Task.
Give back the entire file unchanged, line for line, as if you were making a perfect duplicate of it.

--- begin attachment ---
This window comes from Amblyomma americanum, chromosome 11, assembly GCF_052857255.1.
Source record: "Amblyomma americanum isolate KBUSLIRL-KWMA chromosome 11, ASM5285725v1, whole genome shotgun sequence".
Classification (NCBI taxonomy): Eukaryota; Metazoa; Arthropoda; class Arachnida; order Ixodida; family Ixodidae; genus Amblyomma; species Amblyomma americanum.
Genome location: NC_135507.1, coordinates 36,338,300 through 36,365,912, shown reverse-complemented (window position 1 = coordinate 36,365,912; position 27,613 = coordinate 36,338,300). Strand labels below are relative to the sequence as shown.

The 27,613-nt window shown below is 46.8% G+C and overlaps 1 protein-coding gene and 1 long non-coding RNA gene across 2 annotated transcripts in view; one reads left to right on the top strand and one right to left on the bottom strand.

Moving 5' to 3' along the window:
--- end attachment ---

This window comes from Amblyomma americanum, chromosome 11, assembly GCF_052857255.1.
Source record: "Amblyomma americanum isolate KBUSLIRL-KWMA chromosome 11, ASM5285725v1, whole genome shotgun sequence".
Classification (NCBI taxonomy): Eukaryota; Metazoa; Arthropoda; class Arachnida; order Ixodida; family Ixodidae; genus Amblyomma; species Amblyomma americanum.
Genome location: NC_135507.1, coordinates 36,338,300 through 36,365,912, shown reverse-complemented (window position 1 = coordinate 36,365,912; position 27,613 = coordinate 36,338,300). Strand labels below are relative to the sequence as shown.

The 27,613-nt window shown below is 46.8% G+C and overlaps 1 protein-coding gene and 1 long non-coding RNA gene across 2 annotated transcripts in view; one reads left to right on the top strand and one right to left on the bottom strand.

Moving 5' to 3' along the window: